Warrior up! A totem pole journey against big coal

The Lummi Nation’s annual Totem Pole Journey is taking a stand against coal and oil export in our region. Stand with them this week at events in Spokane, Olympia, Seattle and the San Juans!

Coal and oil extraction and export threaten the lands, waters, resources and human health of all of us, but none more so than the indigenous people who sit right in the path of destruction. The coal terminal proposed for Cherry Point, WA would sit right on the ancestral lands of the Lummi. The mining of that coal would destroy Northern Cheyenne lands in Montana, and transport by rail would harm the fishing and treaty rights of Native Americans all along the way. 



The new pole on its journey

In protest against dirty and dangerous coal export and oil transport, Lummi carver Jewell James has created a new totem pole, which representatives from different tribes are taking on a journey from the Lummi ancestral home at Cherry Point to where the pole will be erected in the tar sands of Alberta. Along the way, tribal elders and community leaders will bless the totem pole.

Please take part in this important journey by attending one of these stops along the way:

  • Spokane: August 26th, 11-12:30pm at The Cathedral of St. John the Evangelist 127 E 12th Ave (Info and RSVP)
  • Olympia (updated time!): Wednesday, August 27th, 5pm at Medicine Creek, Nisqually National Wildlife Refuge.  To RSVP for the event or for information on carpools from south of Olympia email
  • Seattle: Friday, August 29th, 11am-12:30 pm at St. Mark’s Episcopal Cathedral, 1245 10th Ave East (Info and RSVP)
  • San Juan islands: Friday, August 29, 7-8 pm at San Juan Island National Historical Park "English Camp" on San Juan Island. (Info and RSVP)

In the testimony of Master Carver Jewell James, the totem pole itself is not sacred—it is only when it is touched and shared by many communities standing together that the totem becomes a lasting part of our memories and a symbol of our resistance.

By taking part, we can let the Lummi community know that we stand with them in the fight against fossil fuels,  and that we share the responsibility to protect the land, the waters, and the peoples of the Northwest.

For more information visit, like the Facebook page, or follow #totempolejourney on Twitter.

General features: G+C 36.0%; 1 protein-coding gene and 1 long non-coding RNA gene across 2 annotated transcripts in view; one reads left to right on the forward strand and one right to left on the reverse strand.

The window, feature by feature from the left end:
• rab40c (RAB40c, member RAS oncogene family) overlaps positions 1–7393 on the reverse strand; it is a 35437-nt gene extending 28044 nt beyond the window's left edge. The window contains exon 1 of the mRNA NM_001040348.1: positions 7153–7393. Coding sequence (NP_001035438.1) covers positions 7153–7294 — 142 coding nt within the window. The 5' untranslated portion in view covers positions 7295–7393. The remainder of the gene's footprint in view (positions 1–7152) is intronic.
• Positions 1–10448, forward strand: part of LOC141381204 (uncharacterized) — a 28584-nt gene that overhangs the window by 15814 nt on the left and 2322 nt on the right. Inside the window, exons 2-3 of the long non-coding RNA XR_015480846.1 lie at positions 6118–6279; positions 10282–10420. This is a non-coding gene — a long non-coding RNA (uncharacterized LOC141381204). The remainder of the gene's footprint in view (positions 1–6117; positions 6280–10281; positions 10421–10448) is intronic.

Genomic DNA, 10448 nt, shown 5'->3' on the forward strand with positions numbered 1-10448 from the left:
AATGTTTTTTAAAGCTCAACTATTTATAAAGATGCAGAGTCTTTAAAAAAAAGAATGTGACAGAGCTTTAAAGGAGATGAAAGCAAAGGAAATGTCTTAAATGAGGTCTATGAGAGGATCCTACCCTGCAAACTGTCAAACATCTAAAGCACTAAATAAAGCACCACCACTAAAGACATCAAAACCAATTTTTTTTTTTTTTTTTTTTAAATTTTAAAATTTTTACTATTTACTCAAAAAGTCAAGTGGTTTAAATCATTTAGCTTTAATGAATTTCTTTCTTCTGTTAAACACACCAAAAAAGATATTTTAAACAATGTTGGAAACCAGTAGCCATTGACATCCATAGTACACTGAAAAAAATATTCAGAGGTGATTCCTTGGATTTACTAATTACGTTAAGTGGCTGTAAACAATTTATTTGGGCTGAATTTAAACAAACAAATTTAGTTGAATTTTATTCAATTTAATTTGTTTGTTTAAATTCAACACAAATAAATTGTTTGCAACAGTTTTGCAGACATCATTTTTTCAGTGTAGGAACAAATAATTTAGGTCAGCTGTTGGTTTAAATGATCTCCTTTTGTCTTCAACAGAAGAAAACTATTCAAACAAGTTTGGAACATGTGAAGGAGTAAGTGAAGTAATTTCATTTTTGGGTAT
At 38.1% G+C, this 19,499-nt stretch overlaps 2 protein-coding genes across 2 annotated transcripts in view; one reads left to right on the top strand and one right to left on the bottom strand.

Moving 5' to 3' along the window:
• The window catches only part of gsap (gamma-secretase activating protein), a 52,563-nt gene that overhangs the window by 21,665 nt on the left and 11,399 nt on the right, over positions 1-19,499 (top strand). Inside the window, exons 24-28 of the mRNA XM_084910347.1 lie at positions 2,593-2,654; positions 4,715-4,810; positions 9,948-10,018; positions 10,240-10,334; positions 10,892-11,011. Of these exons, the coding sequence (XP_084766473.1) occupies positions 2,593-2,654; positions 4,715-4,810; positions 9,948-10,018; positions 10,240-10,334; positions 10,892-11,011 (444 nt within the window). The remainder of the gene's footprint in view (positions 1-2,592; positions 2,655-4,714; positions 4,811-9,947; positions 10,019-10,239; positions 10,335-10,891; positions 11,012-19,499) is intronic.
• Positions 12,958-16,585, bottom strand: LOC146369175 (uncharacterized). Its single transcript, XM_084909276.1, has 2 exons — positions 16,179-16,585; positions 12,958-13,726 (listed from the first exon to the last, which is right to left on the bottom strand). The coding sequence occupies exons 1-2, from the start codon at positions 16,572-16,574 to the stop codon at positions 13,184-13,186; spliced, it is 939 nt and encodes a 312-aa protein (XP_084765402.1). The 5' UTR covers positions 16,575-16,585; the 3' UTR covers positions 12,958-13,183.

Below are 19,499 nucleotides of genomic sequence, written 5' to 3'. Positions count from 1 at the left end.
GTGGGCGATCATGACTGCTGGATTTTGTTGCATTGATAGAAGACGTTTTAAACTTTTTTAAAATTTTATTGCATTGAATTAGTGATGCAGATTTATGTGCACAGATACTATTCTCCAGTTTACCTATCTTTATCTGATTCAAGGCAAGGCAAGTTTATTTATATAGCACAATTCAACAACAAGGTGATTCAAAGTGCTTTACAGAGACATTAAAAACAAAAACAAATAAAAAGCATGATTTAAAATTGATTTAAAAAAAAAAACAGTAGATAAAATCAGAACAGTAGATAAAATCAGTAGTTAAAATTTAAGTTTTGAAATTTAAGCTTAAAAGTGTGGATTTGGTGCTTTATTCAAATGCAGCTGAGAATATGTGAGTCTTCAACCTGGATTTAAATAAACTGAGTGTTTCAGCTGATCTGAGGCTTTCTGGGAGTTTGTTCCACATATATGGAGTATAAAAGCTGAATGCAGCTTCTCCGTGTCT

Author Bio

Beth Doglio

Senior Fellow, Climate Solutions

Beth Doglio is a former State Representative, community organizer, climate justice leader, and mother of two.

Serving in the Legislature from 2017 - 2021, Beth was one of Washington’s foremost leaders on clean energy and climate, housing and issues facing working families. She helped lead the passage of groundbreaking legislation to empower workers through higher wages and improved protections; to make Washington a leader in the fight against climate change; and to provide more resources to address homelessness.

As Vice Chair of the Capital Budget committee, she helped secure millions in funding for infrastructure projects, land preservation and recreation, housing, and clean energy. She also served on Transportation, Energy and Environment, Labor and Workforce Standards and the Technology and Economic Development Committees.

She is currently serving as the Vice-Chair of Quixote Communities, a non-profit providing housing units with a focus on Veterans and is a current member and co-founder of Win With Women, dedicated to electing progressive women to the state legislature. She is the Board Chair of the PARC (Parks, Arts, Recreation and Culture) Foundation and a board member of her local YMCA.

After graduating from Indiana University with a degree in Political Science and Telecommunications, Beth moved to Washington state in 1987.

Beth’s environmental leadership in our state began three decades ago as the founding Executive Director of Washington Conservation Voters (WCV). Under Beth’s leadership, WCV became one of the state’s most prominent environmental organizations: developing 12 chapters, creating a robust voter education program, and playing a key role in shaping policy to protect Washington’s natural resources and environment.

Following her time at WCV, Beth worked in the public, private, and non-profit sectors, including at the National Abortion and Reproductive Rights Action League (NARAL) and Audubon Washington, where she continued to fight for progressive, environmental, and community priorities.

Beth was a staff member at Climate Solutions from 2007-2020 working to pass federal, state and local climate policy and serving as the director of the Power Past Coal campaign. She currently serves as a consultant primarily on housing and climate issues. She enjoys backpacking, mountain biking, yoga, canoeing, and good food and laughter.

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